Wells Fargo Bank, N.A. v. JEP Leasing, LLC et al

Filing 74

ORDER. IT IS ORDERED that the Court finds in favor of Defendants as to all of Plaintiff's claims. All amounts that remained due and owing from the 2013 Note were fully repaid and satisfied with application of prior payments and the sale of colla teral, including the plane and real property. IT IS FURTHER ORDERED that the Clerk of Court shall enter judgment for Defendants and close this case. Signed by Judge Richard F. Boulware, II on 7/15/2021. (Copies have been distributed pursuant to the NEF - YAW)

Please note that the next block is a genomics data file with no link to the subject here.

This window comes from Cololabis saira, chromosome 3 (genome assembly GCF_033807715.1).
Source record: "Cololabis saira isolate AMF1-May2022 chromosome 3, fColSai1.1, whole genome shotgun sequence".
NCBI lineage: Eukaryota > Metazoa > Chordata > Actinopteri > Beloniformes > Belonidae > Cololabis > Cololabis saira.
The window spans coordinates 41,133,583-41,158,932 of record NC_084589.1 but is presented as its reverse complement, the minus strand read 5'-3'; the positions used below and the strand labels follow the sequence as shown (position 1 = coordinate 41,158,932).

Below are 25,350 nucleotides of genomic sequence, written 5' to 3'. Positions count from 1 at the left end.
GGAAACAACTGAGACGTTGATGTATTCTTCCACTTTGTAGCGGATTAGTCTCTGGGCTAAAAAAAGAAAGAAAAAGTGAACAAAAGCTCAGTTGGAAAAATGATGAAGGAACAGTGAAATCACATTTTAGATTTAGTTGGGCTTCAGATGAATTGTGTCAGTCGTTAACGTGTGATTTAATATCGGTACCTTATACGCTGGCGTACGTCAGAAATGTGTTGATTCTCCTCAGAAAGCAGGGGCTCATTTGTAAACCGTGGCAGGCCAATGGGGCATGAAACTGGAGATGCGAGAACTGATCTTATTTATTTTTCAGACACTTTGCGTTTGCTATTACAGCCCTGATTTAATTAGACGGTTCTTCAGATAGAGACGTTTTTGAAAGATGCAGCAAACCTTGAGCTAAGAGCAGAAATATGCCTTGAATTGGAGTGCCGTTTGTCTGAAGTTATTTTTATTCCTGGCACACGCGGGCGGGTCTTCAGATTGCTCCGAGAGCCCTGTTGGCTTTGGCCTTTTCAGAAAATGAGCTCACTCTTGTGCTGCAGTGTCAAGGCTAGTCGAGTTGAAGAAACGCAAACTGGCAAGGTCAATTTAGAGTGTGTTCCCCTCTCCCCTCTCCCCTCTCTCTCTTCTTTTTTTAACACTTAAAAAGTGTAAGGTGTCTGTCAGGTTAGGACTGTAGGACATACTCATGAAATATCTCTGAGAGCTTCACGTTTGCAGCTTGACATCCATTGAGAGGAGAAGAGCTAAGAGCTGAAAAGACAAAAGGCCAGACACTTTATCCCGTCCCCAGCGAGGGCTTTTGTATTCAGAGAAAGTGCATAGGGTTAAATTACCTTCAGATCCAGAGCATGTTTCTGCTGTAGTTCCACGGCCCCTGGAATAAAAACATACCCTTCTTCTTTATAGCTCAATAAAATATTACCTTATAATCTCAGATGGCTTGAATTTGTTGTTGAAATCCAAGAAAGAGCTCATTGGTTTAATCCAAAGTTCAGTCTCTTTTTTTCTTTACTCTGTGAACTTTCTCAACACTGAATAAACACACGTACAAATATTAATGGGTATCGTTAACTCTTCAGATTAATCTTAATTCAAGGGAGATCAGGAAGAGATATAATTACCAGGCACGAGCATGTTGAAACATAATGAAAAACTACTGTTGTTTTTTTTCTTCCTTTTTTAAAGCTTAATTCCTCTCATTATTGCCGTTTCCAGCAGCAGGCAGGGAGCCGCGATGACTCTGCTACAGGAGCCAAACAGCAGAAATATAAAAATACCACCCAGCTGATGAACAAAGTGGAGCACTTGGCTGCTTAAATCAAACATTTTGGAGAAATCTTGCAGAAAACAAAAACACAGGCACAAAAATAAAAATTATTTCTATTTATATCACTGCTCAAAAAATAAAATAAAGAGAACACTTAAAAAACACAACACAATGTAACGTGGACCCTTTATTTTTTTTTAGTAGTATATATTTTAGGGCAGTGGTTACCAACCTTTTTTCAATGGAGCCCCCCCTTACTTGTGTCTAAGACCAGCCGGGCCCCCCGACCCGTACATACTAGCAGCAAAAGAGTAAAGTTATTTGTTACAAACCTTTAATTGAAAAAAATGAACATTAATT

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1 2 3 4 UNITED STATES DISTRICT COURT 5 DISTRICT OF NEVADA 6 *** 7 Wells Fargo Bank, N.A., 8 9 10 Case No. 2:17-cv-00292-RFB-BNW Plaintiff, ORDER v. JEP Leasing, LLC et al, 11 Defendants. 12 13 I. 14 The Court held a three-day bench trial on December 11-12, 2019, and January 10, 2020. 15 INTRODUCTION This order follows with the Court’s findings of fact and conclusions of law. 16 II. PROCEDURAL BACKGROUND 17 Plaintiffs filed their Complaint on January 31, 2017. 18 On November 21, 2017, Magistrate Judge Leen granted [ECF No. 23] Defendants’ Motion 19 to Strike Discovery. ECF No. 28. Judge Leen found that because Wells Fargo did not timely 20 disclose a promissory note between Defendants and Wachovia Bank for a $2,000,000 loan dated 21 September 28, 2007, that the document would be limited to impeachment purposes. 22 On March 20, 2018, the Court granted in part and denied in part [ECF No. 10] Plaintiff’s 23 Motion for Partial for Summary Judgment on Liability and the Amount of Indebtedness. ECF No. 24 31. The Court ruled that Defendants JEP Leasing and Jerry Polis were liable for breach with respect 25 to the 2013 loan as JEP Leasing did not make payments on the loan beginning in April 2015. The 26 Motion was denied as to the breach of contract claim against Defendant Polis Trust. The amount 27 of indebtedness was to be determined by bench trial and hearing pursuant to NRS § 40.457. It was 28 further ordered that the Defendants’ [ECF No. 19] Motion for Summary Judgment was denied 1 without prejudice. 2 The three-day bench trial was held on December 11-12, 2019 and January 10, 2020. 3 III. 4 The Court makes the following factual findings from the bench trial. Defendant JEP 5 Leasing, LLC (“JEP”) obtained a loan from Plaintiff’s predecessor in interest, Wachovia Bank, for 6 $4,493,575.68 on August 28, 2006. The loan was supported by a Promissory Note (“2006 Note”) 7 also dated August 28, 2006. On that date, Defendant Jerry E. Polis (“Polis”) and the Jerry E. Polis 8 Family Trust (“Polis Trust”) also executed guaranties in favor of Wachovia. The terms of the 9 Promissory Note stated that the loan would be paid in full by eighty-four consecutive payments 10 FACTUAL FINDINGS (seven years). 11 Defendants made payments to the 2006 Note loan from 2006 to 2013. According to the 12 amortization schedule, the principal balance on the loan decreased to $3,161,551.46 by the eighty- 13 fourth payment. 14 On August 28, 2013, parties negotiated another Promissory Note (“2013 Note”). The 15 “Principal amount of loan proceeds disbursed” stated in the 2013 Note was $4,564,951.16. Beyond 16 the maturity date, the 2013 Note had terms that differed from the 2006 Note. These new terms 17 included, inter alia, an escalating twenty-four monthly installment payment schedule and a non- 18 default annual interest rate of 4%. Polis also executed a continuing guaranty on behalf of himself 19 and the Polis Trust reaffirming their guarantee of JEP’s indebtedness. Importantly, Wells Fargo 20 did not actually disburse any new funds to Defendants subsequent to the execution of the 2013 21 Note. Defendants then made payments toward the 2013 Note. 22 On April 28, 2015, JEP defaulted on the 2013 Note. In a demand letter dated October 28, 23 2015, Wells Fargo provided notice to Defendants of the default and demanded immediate payment 24 of the entire owed amount. The 2013 Note stated that upon default, inter alia, interest shall accrue 25 at 12% per year. The loan was secured by real property identified as 2631 Thousandaire Blvd., 26 Pahrump, Nevada 89048 and a 2002 Cessna 560XL airplane owned by JEP. In 2015, the airplane 27 was sold. Then, in 2016, the real property was sold to Wells Fargo as the highest bidder at 28 $655,000.00. -2- 1 The Court finds as a factual matter that Polis made a unilateral mistake regarding the 2 principal balance of the 2013 Note and that Wells Fargo was aware of this mistake but failed to 3 remedy it. Polis believed the 2013 Note to be a modification of the terms of the 2006 Note but that 4 the latter Note was intended to address the same debt against which he had been making payments 5 since 2006. He mistakenly believed the $4,564,951.16 stated in the 2013 Note to be the 6 $4,493,575.68 loan he initially agreed to in the 2006 Note. He did not understand there was a 7 discrepancy until this litigation was commenced. Polis believed that the payments he had made to 8 pay off the 2006 Note would be credited towards his payment of the 2016. The Court finds Polis’ 9 testimony and belief as to the terms of the 2013 Note to be credible. 10 Polis had at least one other pre-existing loan with Wachovia, but the Court does not find 11 that he understood this other loan or any other financial obligations to Wachovia or Wells Fargo 12 to be the subject of the 2013 Note. Wells Fargo representatives knew that Polis believed that the 13 2013 Note was essentially a modification or rollover of the 2006 Note with an extended maturity 14 date and some added terms as to interest. Polis had conversations and communications with Wells 15 Fargo representatives, including Melinda Harris, in which he communicated his understanding of 16 the material terms of the 2013 Note. Wells Fargo understood that Polis trusted its representatives. 17 While Wells Fargo was aware that Plaintiff believed the 2013 Note to based solely on the debt 18 (and payments) from the 2006 Note, Wells Fargo did not take action to inform Polis about their 19 position that the 2013 Note was actually directed to at least two outstanding loans, including the 20 2006 Note, that Polis had with the bank. 21 22 IV. LEGAL STANDARD A. Breach of Contract 23 Under Nevada law, to show a breach of contract a plaintiff must show “(1) the existence 24 of a valid contract, (2) a breach by the defendant, and (3) damage as a result of the breach.” Rivera 25 v. Peri & Sons Farms, Inc., 735 F.3d 892, 899 (9th Cir. 2013). “[W]hether a contract exists is [a 26 question] of fact . . . .” Certified Fire Prot. Inc. v. Precision Constr., 283 P.3d 250, 255 (2012). 27 “Parties may mutually consent to enter into a valid agreement to modify a former contract. 28 And parol evidence may be used to show an agreement to modify. Similarly, consent to a -3- 1 modification may be implied from conduct consistent with an asserted modification.” Clark Cty. 2 Sports Enterprises, Inc. v. City of Las Vegas, 606 P.2d 171, 175 (Nev. 1980). “In order to justify 3 modification, the evidence must be clear and convincing.” Id. 4 By contrast, “A novation consists of four elements: (1) there must be an existing valid 5 contract; (2) all parties must agree to a new contract; (3) the new contract must extinguish the old 6 contract; and (4) the new contract must be valid. If all four elements exist, a novation occurred. 7 Additionally, the intent of all parties to cause a novation must be clear. However, consent to a 8 novation may be implied from the circumstances of the transaction and by the subsequent conduct 9 of the parties. Novation is a question of law only when the agreement and consent of the parties 10 are unequivocal. Whether a novation occurred is a question of fact if the evidence is such that 11 reasonable persons can draw more than one conclusion.” United Fire Ins. Co. v. McClelland, 780 12 P.2d 193, 195–96 (1989) (citations omitted). 13 B. Unilateral Mistake in Contract Formation 14 A unilateral mistake occurs “when one party makes a mistake as to a basic assumption of 15 the contract, that party does not bear the risk of mistake, and the other party has reason to know of 16 the mistake or caused it.” In Re Irrevocable Trust Agreement of 1979, 331 P. 3d 881, 885 (Nev. 17 2014) (citing Home Savers, Inc. v. United Sec. Co., 741 P.2d 1355, 1356–57 (Nev. 1987) (adopting 18 Restatement (Second) of Contracts § 153 (1981))). 19 Nevada permits at least three equitable remedies when there is a unilateral mistake: (i) 20 rescission, (ii) reformation, and (iii) voiding the contract. A court may rescind a contract based on 21 a unilateral mistake if “[i] the other party had reason to know of or [ii] caused the mistake.” Pepe 22 v. Eighth Judicial Dist. Court of ex rel. Cty. of Clark, 238 P.3d 845 (Nev. 2008). Similar to 23 rescission, a court may reform a contract to reflect the mistaken belief of a party “where one party 24 makes a unilateral mistake and the other party knew about it but failed to bring it to the mistaken 25 party's attention.” Tropicana Pizza, Inc. v. Advo, Inc., 238 P.3d 861 (Nev. 2008). Further, a 26 contract is voidable, “Where a mistake of one party at the time a contract was made as to a basic 27 assumption on which he made the contract has a material effect on the agreed exchange of 28 performances that is adverse to him, the contract is voidable by him if he does not bear the risk of -4- 1 mistake under the rule stated in § 154, and (a) the effect of the mistake is such that enforcement of 2 the contract would be unconscionable, or (b) the other party had reason to know of the mistake or 3 his fault caused the mistake.” Id. (citing Home Savers, Inc. v. United Security Co., 103 Nev. 357, 4 741 P.2d 1355 (Nev. 1987)). 5 C. Deficiency Hearings under Nevada Law 6 “Nevada's one-action rule, set forth in NRS § 40.430, says that ‘there may be but one action 7 for the recovery of any debt, or for the enforcement of any right secured by a mortgage or other 8 lien upon real estate. That action must be in accordance with the provisions of NRS § 40.430 to 9 40.459, inclusive.’ NRS § 40.430(1). This statute ... requires a lender to proceed against a 10 borrower's pledged security before seeking a deficiency judgment against the borrower, thereby 11 preventing the lender from inflating its recovery with an unfairly low credit bid …” Lavi v. Eighth 12 Jud. Dist. Ct., 325 P.3d 1265, 1269–71 (Nev. 2014) (internal citations omitted). 13 NRS § 40.455 states, inter alia, that “upon application of the judgment creditor or the 14 beneficiary of the deed of trust within 6 months after the date of the foreclosure sale and after the 15 required hearing, the court shall award a deficiency judgment to the judgment creditor or the 16 beneficiary of the deed of trust if it appears from the sheriff's return or the recital of consideration 17 in the trustee's deed that there is a deficiency of the proceeds of the sale and a balance remaining 18 due to the judgment creditor or the beneficiary of the deed of trust, respectively.” NRS § 40. 457(1) 19 states, inter alia, that “Before awarding a deficiency judgment under NRS § 40.455, the court shall 20 hold a hearing and shall take evidence presented by either party concerning the fair market value 21 of the property sold as of the date of the foreclosure sale.” 22 “Fair market value is the price which purchaser, willing but not obliged to buy, would pay 23 an owner willing but not obliged to sell, taking into consideration all the uses to which the property 24 is adapted and might in reason be applied. The district court has wide discretion as to what evidence 25 to consider in determining fair market value. But the district court must take evidence from both 26 parties concerning the property’s fair market value at the time of the foreclosure sale.” Nhu Thi 27 Tran v. Town & Country Bank, No. 60948, 2014 WL 859227, at *2 (Nev. Feb. 28, 2014) (internal 28 citations and quotations omitted). -5- 1 There is a statutory limit as to the amount a court may award. NRS § 40.459 states that, 2 “After the hearing, the court shall award a money judgment against the debtor, guarantor or surety 3 who is personally liable for the debt,” but “shall not render judgment for more than: 4 7 (a) The amount by which the amount of the indebtedness which was secured exceeds the fair market value of the property sold at the time of the sale, with interest from the date of the sale; or (b) The amount which is the difference between the amount for which the property was actually sold and the amount of the indebtedness which was secured, with interest from the date of sale, whichever is the lesser amount.” Id. 8 V. 9 The Court previously found that JEP Leasing and Polis are liable to Wells Fargo for breach 10 of contract. ECF No. 31. The Court finds that Polis made a unilateral mistake and that based upon 11 the record, reformation of the 2013 Note is appropriate. 5 6 12 13 14 DISCUSSION A. Choice of Law Prior to deciding the effect of this unilateral mistake, the Court must first resolve the dispute between the parties as to which state’s law applies to the dispute here. 15 In an action based on diversity jurisdiction, the court applies the choice-of-law principles 16 of the forum state. Aqua-Marine Constructors, Inc. v. Banks, 110 F.3d 663, 670 (9th Cir. 1997). 17 Nevada courts enforce contractual choice of law provisions if the jurisdiction set by the agreement 18 has a substantial relationship with the transaction and the agreement is not contrary to Nevada 19 public policy. Pentax Corp. v. Boyd, 904 P.2d 1024, 1026 (Nev. 1995). To determine whether a 20 state possesses a substantial relationship with a contract, courts consider five factors: “(1) the place 21 of contracting, (2) the place of negotiation of the contract, (3) the place of performance, (4) the 22 location of the subject matter of the contract, and (5) the domicile, residence, nationality, place of 23 incorporation and place of business of the parties.” Consolidated Generator-Nev. Inc. v. Cummins 24 Engine Co., Inc., 971 P.2d 1251, 1253-54 (Nev. 1998) (citations omitted). 25 The 2013 Note has a choice of law clause which designates Minnesota law as the law by 26 which the Note is to be interpreted. Wells Fargo argues Plaintiff’s defense of mistake fails pursuant 27 to Minnesota law because Wells Fargo did not act inequitably in negotiating and executing the 28 2013 Note. -6- 1 Under Minnesota law, a written instrument may be reformed by the Court if: 2 “1) there was a valid agreement between the parties expressing their real intentions; (2) the written instrument failed to express the real intentions of the parties; and (3) this failure was due to a mutual mistake of the parties, or a unilateral mistake accompanied by fraud or inequitable conduct by the other party. * * * These facts must be established by evidence which is clear and consistent, unequivocal and convincing.” 3 4 5 6 Manderfeld v. Krovitz, 539 NW 2d 802, 805 (Minn. Ct. App. 1995) (internal citations omitted). 7 8 First, The Court finds that Nevada law applies to the 2013 Note. Even though parties chose 9 Minnesota law to govern the 2013 Note, the Court finds that it is not applicable pursuant to 10 Nevada’s choice of law inquiry. Nevada has a substantial relationship to this transaction and has 11 fundamental public policies at stake. Defendants JEP Leasing, LLC and Jerry Polis are based in 12 Nevada. The real property used as collateral for the 2013 Note is in Pahrump, Nevada. Mr. Vlcek 13 and Ms. Harris visited Polis in Henderson, Nevada in June 2015 to negotiate the outstanding loan. 14 Nevada additionally has significant public policy interest in protecting its corporations and 15 citizens. Wells Fargo is located in Minnesota as stated on the 2013 Note. However, Minnesota has 16 no connection to the contract at issue, especially given that the 2013 Note is based off the 2006 17 Note with Wachovia, which was located in North Carolina. Accordingly, the Court finds that 18 Nevada law applies to the 2013 Note, and that even if Minnesota law applies, the Court’s finding 19 regarding reformation and unilateral mistake remains the same. 20 B. Polis Made a Unilateral Mistake 21 The Court finds factually and legally that Polis made a unilateral mistake based upon the 22 Court’s factual findings as to his understanding of the 2013 Note. Specifically, the Court finds that 23 Polis made a unilateral mistake regarding, inter alia, the underlying debt, the principal balance, 24 and the extent to which payments made under the 2006 Note would be credited toward the 2013 25 Note. 26 The Court finds that Polis’ interpretation of the $4,564,951.16 “loan proceeds disbursed” 27 was a reasonable misunderstanding of the “basic assumption” of the 2013 Note. In Re Irrevocable 28 Trust Agreement of 1979, 331 P. 3d 881, 885 (Nev. 2014) (citing Home Savers, Inc. v. United -7- 1 Sec. Co., 741 P.2d 1355, 1356–57 (Nev. 1987) (adopting Restatement (Second) of Contracts § 153 2 (1981))). The 2013 Note stated, “The undersigned Guarantor acknowledges the above [2013 Note] 3 and agrees that the Guarantor’s obligations under the Guaranty dated August 28, 2006 continues 4 in full force and effect.” The 2013 Note did not clearly indicate that its stated principal included 5 any other outstanding loans Polis had with Wells Fargo besides the one Polis had been paying 6 down since 2006. Polis understood the 2013 Note to be a modification of the 2006 Note with new 7 terms, and that the payments made to the 2006 Note and the 2013 Note would be credited toward 8 paying off the 2006 loan. The Court credits his testimony. 9 The Court rejects Plaintiff’s argument that Polis waived his unilateral mistake defense. The 10 Court finds that Polis did not become fully aware of Wells Fargo’s position as to this debt until 11 this litigation commenced. Additionally, Defendants’ breach of the 2015 Note also does not alter 12 the Court’s finding. That is because Wells Fargo’s own conduct prior to the breach contributed to 13 Polis’ unilateral mistake and his misunderstanding of the terms of the specific terms of the 2013 14 Note. The Court thus finds that Polis did not waive this argument or defense. C. Reformation of the 2013 Note Is Appropriate 15 16 The Court finds that an appropriate equitable remedy to address Polis’ unilateral mistake 17 of which Wells Fargo was aware is to reform the terms of the 2013 Note so that they are consistent 18 with Polis’ belief as to the relevant material terms of the 2013 Note. Beyond its finding that Wells 19 Fargo was aware of this unilateral mistake and failed to correct it, the Court finds this remedy also 20 to be appropriate because it would not substantially prejudice Wells Fargo.1 In reaching this 21 conclusion, the Court also takes note of the fact that Wells Fargo did not in fact disburse any 22 additional funds to Polis in connection with execution of the 2013 Note. The Court further finds 23 that Wells Fargo took advantage of Polis’ trust of its employees, understanding that Polis would 24 not scrutinize all of the specific terms of the 2013 Note.2 25 1 26 27 28 As the Court is reforming the contract to only cover the debt of the 2006 Note, Wells Fargo cannot assert that some other debt would also be covered by the Court’s reformation. Moreover, Wells Fargo was precluded due to a discovery violation from affirmatively bringing in evidence of another prior loan. The Court finds that even if Minnesota law were applied, that the Court’s finding would remain the same. There was no meeting of the minds when parties negotiated and executed the 2 -8- 1 The Court now specifically reforms the 2013 Note with respect to two key terms of this 2 Note. First, the Court invokes its equitable jurisdiction to reform the 2013 Note to reflect Polis’ 3 understanding that “principal amount of loan proceeds disbursed: $4,564,951.16” stated on the 4 Note was the original $4,493,573.68 loan that he borrowed from Wachovia in 2013, and not a new 5 outstanding principal. The principal amount of the 2013 Note shall now be $4,493,573.68. Second, 6 the Court reforms the 2013 Note so that Polis shall receive credit against this principal balance for 7 all payments he made on both the 2006 Note and 2013 Note. 8 9 10 11 12 The Court now turns to the valuation of the collateral property that was liquidated and paid to Plaintiff to determine whether any deficiency exists under the reformed contact. D. Valuation of Property Pursuant to Section 40.455 The Court, pursuant to NRS § 40.455, now engages in a fair market valuation of the collateral property that was sold. 13 Personal property securing the debt, a 2002 Cessna 560XL airplane, was sold in 2015. 14 There is no bill of sale for the plane in the record. The aircraft was sold on March 28, 2015 for 15 approximately $2,562,000. Defendants stipulated that $2,526,000 was received and applied toward 16 the loan. The Court thus finds that the value of the airplane used to secure the loan was $2,562,000 17 and this amount must be applied to the outstanding balance of the 2013 Note. 18 The real property securing the debt, 2631 Thousandaire Blvd., Pahrump, Nevada, 89048 19 was sold to Wells Fargo at $650,000 which was the highest bid at the September 8, 2016 20 foreclosure sale. The Court finds that the fair market value of the real property was $750,000 at 21 the date of the foreclosure sale. Both appraisers agreed that the sales comparison method was the 22 most appropriate method of appraisal; that the best use of this 76.06-acre parcel of vacant, 23 unimproved property was for residential development; and that the southern area of Pahrump was 24 preferred for residential development rather than the central area. Upon review of the record, 25 testimony, and assumptions such as water rights, home sale trends at the time, and relevant 26 2013 Note. When executing the 2013 Note, Polis intended to pay off the 2006 Note under the 2013 Note’s new terms. The Court finds that under Minnesota law, Wells Fargo acted inequitably because it knew that Polis trusted and relied upon its employees. Its employees knew that because of that trust he would not scrutinize the contract and it failed to correct his misunderstanding despite knowing of it. The Court finds that the record would also support clearly support reformation under Minnesota law. 27 28 -9- 1 comparable sales, the Court finds that $750,000 was the fair market value of 2631 Thousandaire 2 Blvd. on September 8, 2016. Accordingly, the Court finds that the amount of indebtedness under 3 the 2013 Note must also be offset by $750,000 in accordance with NRS § 40.459. 4 E. No Deficiency Exists 5 The Court finds that the proceeds from the sale of personal property and Trustee’s sale that 6 constituted collateral for the loan, in addition to the payments made toward the balance, results in 7 full satisfaction of the 2013 Note. Accordingly, there is no remaining amount that is owed on Wells 8 Fargo’s affirmative claims. 9 The Court finds, pursuant to its reformation of the 2013 Note, that the principal amount of 10 the Note was $4,493,575.68. Pursuant to the amortization schedule (under the 2006 Note), after 11 84 payments, the principal balance would have been paid down to $3,161,551.46 in 2013. 12 Defendants continued to make payments until they defaulted in April 2015. 13 When Defendants defaulted in 2015, Wells Fargo sold the airplane that served as collateral 14 for the loan. The Court determined supra that the value of the airplane was $2,562,000. Wells 15 Fargo then foreclosed on the real property located at 2631 Thousandaire Blvd., Pahrump, Nevada, 16 that also served as collateral for the loan. The Court determined supra that the fair market value of 17 the real property at the time of foreclosure was $750,000. Therefore, the total proceeds of the 18 collateral were $3,312,000. 19 The Court finds that as of October 28, 2015, the outstanding principal balance was 20 $1,630,521.02, the accrued interest was $32,791.65, and the late charges were $102,290.29, 21 totaling to $1,765,602.96. 22 The Court finds that the $3,312,000 proceeds from the collateral sales of the real and 23 personal property exceed the unpaid debt. With respect to interest and late charges, the Court finds 24 that even adding in the total interest and late charges that the proceeds from the sale of the collateral 25 exceed the total amount owed on the 2013 Note as of the date of this order. As a result, all 26 outstanding debt from the 2013 Note has been paid back. Polis has not also made any 27 counterclaims against Wells Fargo. 28 Consequently, the Court further reconsiders its ruling that the JEP and Polis breached the - 10 - 1 2013 Note. As the Court has found no damages for this breach, this claim must be dismissed along 2 with Plaintiff’s other claims. 3 VI. 4 IT IS ORDERED that the Court finds in favor of Defendants as to all of Plaintiff’s claims. 5 All amounts that remained due and owing from the 2013 Note were fully repaid and satisfied with 6 application of prior payments and the sale of collateral, including the plane and real property. 7 8 9 CONCLUSION IT IS FURTHER ORDERED that the Clerk of Court shall enter judgment for Defendants and close this case. DATED: July 15, 2021. 10 __________________________________ RICHARD F. BOULWARE, II UNITED STATES DISTRICT JUDGE 11 12 13 14 15 16 17 18 19 20 21 22 23 24 25 26 27 28 - 11 -